Issue 190 of SOCIALIST REVIEW Published October 1995 Copyright Socialist Review

The red brigades

The new Ken Loach film Land and Freedom tells the story of a young man who joins the International Brigades to fight fascism in Spain in 1936. Judy Cox looks at their heroic struggle, and the workers' revolt which shook the ruling classes throughout Europe
The first International Brigaders march through Barcelona, October 1936

In 1936 Spain became the scene of one of the greatest battles against fascism. Spain was a poor country where the majority lived in almost feudal conditions labouring on great estates, and the big cities appeared like islands in a sea of rural poverty. In the 1930s there was a rising wave of class struggle and land seizures. In 1936 a left wing Popular Front government was elected, but the workers and the landless labourers were not prepared to wait and hope for reforms. They took matters into their own hands and strikes increased until July 1936 when one million were on strike.

The ruling class of Spain was terrified by this growing movement of the poor and oppressed. On 17 July the fascist general Franco, supported by the hierarchy of the Catholic Church, the army and the big landowners, launched a revolt against the democratically elected government of Spain. Civil war broke out, and in many parts of the country where the left was dominant there was revolutionary social change. The government was paralysed by the fascist revolt, so it was left to workers and peasants to organise the resistance to the fascists. They unleashed one of the most spectacular working class revolutions in history.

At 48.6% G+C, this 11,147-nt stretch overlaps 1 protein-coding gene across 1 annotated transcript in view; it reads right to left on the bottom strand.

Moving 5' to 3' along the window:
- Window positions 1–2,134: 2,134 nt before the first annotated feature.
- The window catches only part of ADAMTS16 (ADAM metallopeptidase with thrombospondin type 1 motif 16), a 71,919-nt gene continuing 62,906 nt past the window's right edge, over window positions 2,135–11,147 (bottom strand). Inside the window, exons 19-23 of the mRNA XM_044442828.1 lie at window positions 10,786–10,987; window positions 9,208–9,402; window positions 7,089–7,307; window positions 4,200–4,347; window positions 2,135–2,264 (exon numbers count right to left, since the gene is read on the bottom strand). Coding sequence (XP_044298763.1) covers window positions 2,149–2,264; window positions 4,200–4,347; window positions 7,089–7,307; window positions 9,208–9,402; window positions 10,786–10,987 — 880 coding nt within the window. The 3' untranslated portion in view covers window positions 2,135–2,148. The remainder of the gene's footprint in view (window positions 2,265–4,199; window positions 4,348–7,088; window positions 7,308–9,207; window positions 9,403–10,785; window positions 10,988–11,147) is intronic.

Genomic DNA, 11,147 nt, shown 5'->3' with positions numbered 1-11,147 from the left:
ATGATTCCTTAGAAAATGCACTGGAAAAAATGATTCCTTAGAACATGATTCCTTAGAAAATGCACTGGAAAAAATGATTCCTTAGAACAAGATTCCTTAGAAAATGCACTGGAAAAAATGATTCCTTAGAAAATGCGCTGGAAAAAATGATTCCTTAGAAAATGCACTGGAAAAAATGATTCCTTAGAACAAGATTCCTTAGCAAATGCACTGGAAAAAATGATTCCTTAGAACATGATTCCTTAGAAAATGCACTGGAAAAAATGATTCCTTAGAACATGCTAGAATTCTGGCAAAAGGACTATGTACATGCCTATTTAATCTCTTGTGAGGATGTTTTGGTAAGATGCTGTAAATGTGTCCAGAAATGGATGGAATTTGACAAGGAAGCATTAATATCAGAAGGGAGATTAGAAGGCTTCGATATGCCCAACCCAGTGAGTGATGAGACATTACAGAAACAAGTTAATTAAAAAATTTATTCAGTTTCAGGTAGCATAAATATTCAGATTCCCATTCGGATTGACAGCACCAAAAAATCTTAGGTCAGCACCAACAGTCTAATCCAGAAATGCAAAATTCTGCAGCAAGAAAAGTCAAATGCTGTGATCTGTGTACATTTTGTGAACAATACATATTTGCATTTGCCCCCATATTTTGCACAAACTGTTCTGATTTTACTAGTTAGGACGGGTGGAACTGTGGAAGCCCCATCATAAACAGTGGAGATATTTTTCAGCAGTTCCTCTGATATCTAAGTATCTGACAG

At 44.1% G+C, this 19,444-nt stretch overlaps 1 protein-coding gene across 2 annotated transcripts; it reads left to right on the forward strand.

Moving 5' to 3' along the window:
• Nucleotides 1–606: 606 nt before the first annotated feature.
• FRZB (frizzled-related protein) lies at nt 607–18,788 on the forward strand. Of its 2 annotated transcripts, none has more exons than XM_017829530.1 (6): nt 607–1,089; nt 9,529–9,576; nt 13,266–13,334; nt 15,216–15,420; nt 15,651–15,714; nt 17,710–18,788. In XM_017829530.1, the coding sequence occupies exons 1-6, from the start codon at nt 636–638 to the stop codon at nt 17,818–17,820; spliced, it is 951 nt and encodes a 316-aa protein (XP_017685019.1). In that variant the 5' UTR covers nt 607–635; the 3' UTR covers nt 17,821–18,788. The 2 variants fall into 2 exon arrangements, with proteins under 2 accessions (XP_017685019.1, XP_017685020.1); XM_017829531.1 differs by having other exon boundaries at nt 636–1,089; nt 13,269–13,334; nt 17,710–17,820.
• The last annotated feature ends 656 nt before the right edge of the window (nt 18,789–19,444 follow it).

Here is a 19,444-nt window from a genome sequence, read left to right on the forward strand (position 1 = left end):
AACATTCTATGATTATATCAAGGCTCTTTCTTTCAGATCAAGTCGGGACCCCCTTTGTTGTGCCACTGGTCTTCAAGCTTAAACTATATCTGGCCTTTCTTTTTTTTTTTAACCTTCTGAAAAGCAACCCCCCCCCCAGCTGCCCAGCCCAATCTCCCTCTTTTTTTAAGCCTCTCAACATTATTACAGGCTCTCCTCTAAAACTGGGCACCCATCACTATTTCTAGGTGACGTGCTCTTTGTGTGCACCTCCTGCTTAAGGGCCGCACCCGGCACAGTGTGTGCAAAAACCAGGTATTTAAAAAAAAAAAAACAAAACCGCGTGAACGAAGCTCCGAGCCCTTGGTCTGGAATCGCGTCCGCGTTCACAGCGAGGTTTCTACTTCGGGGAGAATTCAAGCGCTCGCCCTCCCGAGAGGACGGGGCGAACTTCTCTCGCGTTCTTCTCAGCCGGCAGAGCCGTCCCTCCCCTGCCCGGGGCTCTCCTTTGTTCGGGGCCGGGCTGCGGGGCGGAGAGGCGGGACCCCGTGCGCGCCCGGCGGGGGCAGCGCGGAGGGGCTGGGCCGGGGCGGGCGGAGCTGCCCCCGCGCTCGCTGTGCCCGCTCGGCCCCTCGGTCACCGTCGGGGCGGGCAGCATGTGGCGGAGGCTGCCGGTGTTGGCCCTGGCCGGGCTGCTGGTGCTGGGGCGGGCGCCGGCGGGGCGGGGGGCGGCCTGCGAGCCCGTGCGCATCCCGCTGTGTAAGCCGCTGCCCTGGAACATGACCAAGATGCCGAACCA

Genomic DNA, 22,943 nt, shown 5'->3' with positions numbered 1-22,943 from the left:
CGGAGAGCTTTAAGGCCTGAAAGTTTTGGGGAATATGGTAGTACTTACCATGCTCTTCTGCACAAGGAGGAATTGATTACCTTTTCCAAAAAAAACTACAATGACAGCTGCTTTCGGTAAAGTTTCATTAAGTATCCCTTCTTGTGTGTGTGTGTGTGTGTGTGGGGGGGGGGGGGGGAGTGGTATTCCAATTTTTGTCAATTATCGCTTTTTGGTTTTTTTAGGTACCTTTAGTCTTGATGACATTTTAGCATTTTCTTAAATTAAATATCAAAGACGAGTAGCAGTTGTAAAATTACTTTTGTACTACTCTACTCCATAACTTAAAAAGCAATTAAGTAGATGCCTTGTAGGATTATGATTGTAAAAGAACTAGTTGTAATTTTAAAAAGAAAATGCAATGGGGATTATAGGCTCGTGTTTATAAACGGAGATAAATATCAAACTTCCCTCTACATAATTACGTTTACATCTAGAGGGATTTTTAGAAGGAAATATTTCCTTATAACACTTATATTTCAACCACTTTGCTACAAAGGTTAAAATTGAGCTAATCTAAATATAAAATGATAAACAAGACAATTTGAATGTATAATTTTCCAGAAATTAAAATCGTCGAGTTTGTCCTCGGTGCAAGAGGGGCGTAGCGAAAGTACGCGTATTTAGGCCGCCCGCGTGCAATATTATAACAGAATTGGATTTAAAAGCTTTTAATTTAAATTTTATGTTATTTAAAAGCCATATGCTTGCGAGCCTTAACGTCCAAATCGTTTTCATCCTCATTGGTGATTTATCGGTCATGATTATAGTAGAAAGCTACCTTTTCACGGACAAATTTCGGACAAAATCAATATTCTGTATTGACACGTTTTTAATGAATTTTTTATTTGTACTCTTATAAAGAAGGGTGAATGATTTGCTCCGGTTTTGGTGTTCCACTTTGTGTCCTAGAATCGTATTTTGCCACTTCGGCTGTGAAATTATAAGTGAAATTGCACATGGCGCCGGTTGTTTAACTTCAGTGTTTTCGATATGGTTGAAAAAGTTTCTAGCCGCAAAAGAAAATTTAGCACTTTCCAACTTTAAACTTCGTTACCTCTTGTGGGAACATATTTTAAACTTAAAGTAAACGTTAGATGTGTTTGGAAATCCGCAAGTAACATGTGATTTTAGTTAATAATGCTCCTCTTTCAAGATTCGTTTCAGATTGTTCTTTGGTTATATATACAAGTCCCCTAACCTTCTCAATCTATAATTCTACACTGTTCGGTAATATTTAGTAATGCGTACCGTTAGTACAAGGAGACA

In cities and towns across Spain the trade unions took over organising transport, radio stations and telephone systems. Anti-fascist committees were set up to organise training militias and supplying the troops who were fighting Franco. In Barcelona, where the revolution went furthest, the workers collectivised the workplaces where over 100 people worked. The metro workers issued a proclamation, 'Now we set out on our great adventure.' The Ritz Gastronomic became the UGT/CNT Canteen Number 2. Rents were halved and evictions were prohibited. The women's prison was torn down and abortion was legalised for the first time in western Europe. Barcelona was a city in revolt. Everywhere red flags flew, cars were commandeered and decorated with the union's slogans, even the language of subservience disappeared.

The Spanish Revolution horrified the ruling class across Europe. In Britain large sections of the establishment supported Franco as a crusader against Communism. The Conservative government joined the governments of Europe in signing the non-intervention pact which banned the selling of arms to the Spanish Republicans and was enforced with a blockade of Spanish ports. They maintained this position even after it became obvious that Hitler and Mussolini were supplying Franco with troops, tanks and planes. The Labour Party and the TUC were reluctant to support Spain but were eventually pushed by their members into calling for the Spanish government's right to buy arms to be restored, but this remained a paper resolution which was never acted on.